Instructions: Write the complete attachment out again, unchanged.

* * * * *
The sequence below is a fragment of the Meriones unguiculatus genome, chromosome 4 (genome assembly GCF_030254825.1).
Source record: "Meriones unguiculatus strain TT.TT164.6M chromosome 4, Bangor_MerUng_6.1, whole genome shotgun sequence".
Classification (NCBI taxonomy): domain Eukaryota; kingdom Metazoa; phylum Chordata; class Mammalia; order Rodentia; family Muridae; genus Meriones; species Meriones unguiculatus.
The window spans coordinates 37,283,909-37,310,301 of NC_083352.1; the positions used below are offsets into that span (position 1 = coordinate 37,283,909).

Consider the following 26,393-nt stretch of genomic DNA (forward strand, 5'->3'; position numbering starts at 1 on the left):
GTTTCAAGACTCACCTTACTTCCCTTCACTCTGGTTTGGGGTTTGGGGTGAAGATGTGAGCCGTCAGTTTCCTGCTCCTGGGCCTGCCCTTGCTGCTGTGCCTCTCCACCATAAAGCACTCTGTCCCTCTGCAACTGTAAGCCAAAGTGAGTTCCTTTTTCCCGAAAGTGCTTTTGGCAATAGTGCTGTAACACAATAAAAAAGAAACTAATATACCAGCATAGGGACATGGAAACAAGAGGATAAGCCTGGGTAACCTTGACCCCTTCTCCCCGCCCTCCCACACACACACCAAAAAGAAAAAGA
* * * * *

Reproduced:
The sequence below is a fragment of the Meriones unguiculatus genome, chromosome 4 (genome assembly GCF_030254825.1).
Source record: "Meriones unguiculatus strain TT.TT164.6M chromosome 4, Bangor_MerUng_6.1, whole genome shotgun sequence".
Classification (NCBI taxonomy): domain Eukaryota; kingdom Metazoa; phylum Chordata; class Mammalia; order Rodentia; family Muridae; genus Meriones; species Meriones unguiculatus.
The window spans coordinates 37,283,909-37,310,301 of NC_083352.1; the positions used below are offsets into that span (position 1 = coordinate 37,283,909).

Consider the following 26,393-nt stretch of genomic DNA (forward strand, 5'->3'; position numbering starts at 1 on the left):
GTTTCAAGACTCACCTTACTTCCCTTCACTCTGGTTTGGGGTTTGGGGTGAAGATGTGAGCCGTCAGTTTCCTGCTCCTGGGCCTGCCCTTGCTGCTGTGCCTCTCCACCATAAAGCACTCTGTCCCTCTGCAACTGTAAGCCAAAGTGAGTTCCTTTTTCCCGAAAGTGCTTTTGGCAATAGTGCTGTAACACAATAAAAAAGAAACTAATATACCAGCATAGGGACATGGAAACAAGAGGATAAGCCTGGGTAACCTTGACCCCTTCTCCCCGCCCTCCCACACACACACCAAAAAGAAAAAGA